Return with me to those thrilling days of yesteryear…

Once upon a time, in a different life, I was a full time newspaperman.

I’m now happily retired, except for some part-time newspapering.

When I was blessed to work that career full time, however, I used to dislike holidays.

They interfered with my job -- and I’m a get-the-job-done type -- simply because the people I needed to talk to were often off for the day.

I don’t call folks about stories when they’re off work except in dire emergencies.

As a result, I’d make rounds the next day or day after and usually reach them. But then I had to write stories faster, under a closer deadline due to the holiday.

Wasn’t too big a problem, I guess: back in the day, I could write faster than anyone who could write better, and I could write better than anyone who could write faster.

The whole Fast (talking) And The Furious (typing) process left me with a lasting dislike for minor holidays that disrupted my work schedule.

That dislike continues today. Old habits die hard.

If I was still working fulltime, I’d have been grumping earlier this week, since Monday was President’s Day.

Right now, with all that’s happened since The Election, I’m thinking maybe we ought to do away with that holiday until we get a president.

Just saying.

Anyway, back to the topic.

What’s the meaning of President’s Day? Who knows? Who cares? Why on Earth do we take that day off?

Why not celebrate National Roadkill Clean-Up Day? Sign a proclamation. Strike a commemorative coin. Remember, Only You Can Prevent Roadkill.

Help eliminate this environmental blight – scrape it up, take it home and cook it. Who cares if there are tire tracks across the top of the casserole?

Even though I only work part time now, if it were up to me I’d abolish all these downmarket holidays, but keep the heavyweights.

Of course, “part time” is often a euphemism. Like many retirees, my life stays as busy as it once did -- only the jobs have changed.

I still do some stories, columns, features/ editorials for several newspapers -- this one included.

And yeah, I’m still blessed.

I’ve got a honey-do list longer than a roll of toilet paper. It stretches from Genesis to Revelation.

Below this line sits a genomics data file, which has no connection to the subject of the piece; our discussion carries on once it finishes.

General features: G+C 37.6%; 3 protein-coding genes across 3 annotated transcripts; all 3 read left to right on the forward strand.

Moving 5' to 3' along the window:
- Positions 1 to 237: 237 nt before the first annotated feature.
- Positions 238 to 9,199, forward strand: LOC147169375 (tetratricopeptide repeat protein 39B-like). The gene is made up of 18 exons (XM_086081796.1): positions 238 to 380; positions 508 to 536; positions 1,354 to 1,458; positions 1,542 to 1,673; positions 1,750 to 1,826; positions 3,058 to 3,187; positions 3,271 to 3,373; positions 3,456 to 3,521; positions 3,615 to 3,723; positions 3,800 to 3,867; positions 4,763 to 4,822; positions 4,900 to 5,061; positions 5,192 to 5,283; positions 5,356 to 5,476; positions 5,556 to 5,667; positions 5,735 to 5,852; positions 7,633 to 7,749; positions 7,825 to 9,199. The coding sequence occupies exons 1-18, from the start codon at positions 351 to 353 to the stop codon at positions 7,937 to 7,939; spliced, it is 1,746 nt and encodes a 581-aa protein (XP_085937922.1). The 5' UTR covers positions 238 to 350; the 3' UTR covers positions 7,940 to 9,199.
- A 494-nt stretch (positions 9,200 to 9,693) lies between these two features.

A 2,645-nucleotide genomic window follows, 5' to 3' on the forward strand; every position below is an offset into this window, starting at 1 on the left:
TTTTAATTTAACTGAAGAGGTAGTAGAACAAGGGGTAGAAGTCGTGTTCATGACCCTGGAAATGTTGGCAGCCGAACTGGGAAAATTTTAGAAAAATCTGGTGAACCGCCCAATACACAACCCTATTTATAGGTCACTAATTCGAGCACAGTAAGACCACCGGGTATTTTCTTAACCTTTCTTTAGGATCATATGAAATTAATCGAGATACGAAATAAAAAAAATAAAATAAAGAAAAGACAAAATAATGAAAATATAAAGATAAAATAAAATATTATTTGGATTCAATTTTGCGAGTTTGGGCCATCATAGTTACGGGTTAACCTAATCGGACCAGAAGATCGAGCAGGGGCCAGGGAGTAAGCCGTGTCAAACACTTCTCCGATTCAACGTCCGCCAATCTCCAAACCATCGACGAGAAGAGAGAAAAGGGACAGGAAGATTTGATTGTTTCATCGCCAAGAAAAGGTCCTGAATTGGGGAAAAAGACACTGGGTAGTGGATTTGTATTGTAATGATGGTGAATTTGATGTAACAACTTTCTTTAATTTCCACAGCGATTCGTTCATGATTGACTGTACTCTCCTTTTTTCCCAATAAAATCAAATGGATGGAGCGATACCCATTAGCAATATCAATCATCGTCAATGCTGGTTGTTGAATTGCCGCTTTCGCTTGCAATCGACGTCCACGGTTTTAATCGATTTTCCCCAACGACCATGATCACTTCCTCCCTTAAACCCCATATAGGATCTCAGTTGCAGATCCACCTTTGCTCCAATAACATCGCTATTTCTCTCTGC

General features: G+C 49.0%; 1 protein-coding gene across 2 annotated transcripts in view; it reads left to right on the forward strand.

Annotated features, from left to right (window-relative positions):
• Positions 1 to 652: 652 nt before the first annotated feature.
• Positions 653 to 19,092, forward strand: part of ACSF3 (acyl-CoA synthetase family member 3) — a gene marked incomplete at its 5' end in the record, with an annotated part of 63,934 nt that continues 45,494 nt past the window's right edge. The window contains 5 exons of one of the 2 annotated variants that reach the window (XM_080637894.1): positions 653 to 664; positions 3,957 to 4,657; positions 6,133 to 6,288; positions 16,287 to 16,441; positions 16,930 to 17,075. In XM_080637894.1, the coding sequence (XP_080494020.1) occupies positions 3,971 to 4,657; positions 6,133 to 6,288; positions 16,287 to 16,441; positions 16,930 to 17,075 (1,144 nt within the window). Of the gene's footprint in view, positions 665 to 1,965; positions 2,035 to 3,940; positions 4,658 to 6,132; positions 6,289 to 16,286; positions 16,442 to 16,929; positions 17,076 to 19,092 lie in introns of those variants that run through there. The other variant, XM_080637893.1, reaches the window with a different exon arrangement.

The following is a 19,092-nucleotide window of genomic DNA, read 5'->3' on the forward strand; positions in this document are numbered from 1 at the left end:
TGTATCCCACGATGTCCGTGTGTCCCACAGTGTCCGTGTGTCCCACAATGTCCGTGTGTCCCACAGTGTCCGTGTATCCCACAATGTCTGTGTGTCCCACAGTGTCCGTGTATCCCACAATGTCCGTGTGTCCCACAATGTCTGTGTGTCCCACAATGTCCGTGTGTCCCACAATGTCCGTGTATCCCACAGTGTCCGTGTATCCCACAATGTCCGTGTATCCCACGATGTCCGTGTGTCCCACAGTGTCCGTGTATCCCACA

And after I’ve made what progress I can on that for a day, there’s lots more to keep me going each day.

There’s stress relievers/conditioners: Walking and running with Colonel -- my faithful dog that is older than me in dog years -- a couple miles each morning.

There’s the weights and exercise -- doing the benchpresses, deadlifts, the odd sideplank or wall-sit. There’s whacking the heavy bag -- it never says “ouch” or “foul” or “I’m too tired to scrap with ya today.”

There’s honey-dos including dusting, vacuuming, washing dishes, grocery shopping, making up the bed, helping out Sandra with the youngster and the grands, and doing some cooking (and naw -- I don’t use the smoke alarm as a timer. Well, not any more).

In case you haven’t figured it out, there are very few ”his” or “her” jobs around the ol’ Compound. There’re mostly “our” jobs, and we do them as the need arises.

There is also lawn work -- poop patrol (picking up you-know-what from the property every day) mowing, trimming shrubs, mulching, raking leaves, bug check and worm check in the gardens during season.

There’s also WETU -- WhatEver Turns Up -- various pop-up missions around the house or around town.

In other words, I plan to burn out, not rust out, in retirement.

Still, if it were up to me, I’d trim the holiday list back drastically.

My franchise players would be Thanksgiving, Christmas, Easter, Memorial Day Independence Day, Mother’s Day, Father’s Day, Veterans’ Day, and maybe one or two other optional holidays.

I like the idea of recognizing Dr. King’s birthday, and Gen. Lee’s birthday – but I’d keep the kids in school on both days, or at least learning virtually, in these Covid-19 times.

Both men valued education, saw it as a path to a better life. Seems like kind of a slap in their face, instead of honoring their memory, to close schools for the day.

All the rest of these lightweight holidays – National Dipdunk Day or whatever -- bench ‘em or cut ‘em.

Take Columbus Day, for instance. Take it far away in my opinion. Why do we even celebrate that day?

Columbus didn’t even discover America. He landed someplace in the Key West area -- accounts differ as to exactly where.

Want to honor whoever discovered North America? Tip your hat to the Vikings, who discovered the continent -- and some say actually got down into what is now the northern United States coast -- long before Columbus did.

Or celebrate the prehistoric men and women who crossed the Bering Straits from Siberia to what is now Alaska thousands of years ago.

I’d make it mandatory that if you couldn’t explain the importance of these bush-league holidays, you wouldn’t get them off.

You want the day off, and you can’t even spell the day, much less explain its importance? I’d say: “Celebrate all you want that day. Let ‘er rip – before 8 a.m. or after 5 p.m.”

My wife says that when life hands you lemons make lemonade. It’s good philosophy, and I try to carry it out.

As with so many other things, it shows why I’m so much smarter when I’m around her.

When a grain of sand irritates an oyster, the oyster makes a pearl out of it.

Holidays that everyone else got to take, and I didn’t, and made it harder for me to do my job even now, irritate me.

This column – as close to a pearl as I could produce on short notice – is the result.

Thanks for letting me fix you some lemonade with a pearl…

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